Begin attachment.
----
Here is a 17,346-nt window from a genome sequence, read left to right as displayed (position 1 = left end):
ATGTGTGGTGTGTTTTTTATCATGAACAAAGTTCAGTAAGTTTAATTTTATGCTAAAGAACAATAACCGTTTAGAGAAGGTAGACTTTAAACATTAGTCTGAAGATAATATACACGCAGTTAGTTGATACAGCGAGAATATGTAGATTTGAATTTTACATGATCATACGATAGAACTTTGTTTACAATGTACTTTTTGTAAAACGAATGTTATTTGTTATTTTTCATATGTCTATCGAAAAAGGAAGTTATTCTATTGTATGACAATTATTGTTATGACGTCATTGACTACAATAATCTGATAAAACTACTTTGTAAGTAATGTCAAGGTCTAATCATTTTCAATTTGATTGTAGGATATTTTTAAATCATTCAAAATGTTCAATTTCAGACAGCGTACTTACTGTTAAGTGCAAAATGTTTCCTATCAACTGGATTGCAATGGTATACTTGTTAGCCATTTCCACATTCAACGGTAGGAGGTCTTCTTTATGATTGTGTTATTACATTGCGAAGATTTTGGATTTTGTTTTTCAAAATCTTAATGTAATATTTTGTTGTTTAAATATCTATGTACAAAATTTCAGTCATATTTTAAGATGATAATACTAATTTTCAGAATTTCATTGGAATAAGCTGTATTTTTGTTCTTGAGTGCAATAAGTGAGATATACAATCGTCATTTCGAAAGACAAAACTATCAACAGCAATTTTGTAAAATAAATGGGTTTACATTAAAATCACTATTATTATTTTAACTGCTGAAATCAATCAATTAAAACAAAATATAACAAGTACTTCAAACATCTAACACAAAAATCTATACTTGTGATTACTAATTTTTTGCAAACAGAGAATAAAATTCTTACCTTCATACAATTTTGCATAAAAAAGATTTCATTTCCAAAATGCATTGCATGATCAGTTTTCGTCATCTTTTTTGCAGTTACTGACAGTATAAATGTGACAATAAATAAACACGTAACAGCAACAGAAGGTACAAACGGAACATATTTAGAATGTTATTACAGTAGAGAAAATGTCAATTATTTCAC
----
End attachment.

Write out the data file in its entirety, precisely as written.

Here is a 17,346-nt window from a genome sequence, read left to right as displayed (position 1 = left end):
ATGTGTGGTGTGTTTTTTATCATGAACAAAGTTCAGTAAGTTTAATTTTATGCTAAAGAACAATAACCGTTTAGAGAAGGTAGACTTTAAACATTAGTCTGAAGATAATATACACGCAGTTAGTTGATACAGCGAGAATATGTAGATTTGAATTTTACATGATCATACGATAGAACTTTGTTTACAATGTACTTTTTGTAAAACGAATGTTATTTGTTATTTTTCATATGTCTATCGAAAAAGGAAGTTATTCTATTGTATGACAATTATTGTTATGACGTCATTGACTACAATAATCTGATAAAACTACTTTGTAAGTAATGTCAAGGTCTAATCATTTTCAATTTGATTGTAGGATATTTTTAAATCATTCAAAATGTTCAATTTCAGACAGCGTACTTACTGTTAAGTGCAAAATGTTTCCTATCAACTGGATTGCAATGGTATACTTGTTAGCCATTTCCACATTCAACGGTAGGAGGTCTTCTTTATGATTGTGTTATTACATTGCGAAGATTTTGGATTTTGTTTTTCAAAATCTTAATGTAATATTTTGTTGTTTAAATATCTATGTACAAAATTTCAGTCATATTTTAAGATGATAATACTAATTTTCAGAATTTCATTGGAATAAGCTGTATTTTTGTTCTTGAGTGCAATAAGTGAGATATACAATCGTCATTTCGAAAGACAAAACTATCAACAGCAATTTTGTAAAATAAATGGGTTTACATTAAAATCACTATTATTATTTTAACTGCTGAAATCAATCAATTAAAACAAAATATAACAAGTACTTCAAACATCTAACACAAAAATCTATACTTGTGATTACTAATTTTTTGCAAACAGAGAATAAAATTCTTACCTTCATACAATTTTGCATAAAAAAGATTTCATTTCCAAAATGCATTGCATGATCAGTTTTCGTCATCTTTTTTGCAGTTACTGACAGTATAAATGTGACAATAAATAAACACGTAACAGCAACAGAAGGTACAAACGGAACATATTTAGAATGTTATTACAGTAGAGAAAATGTCAATTATTTCAC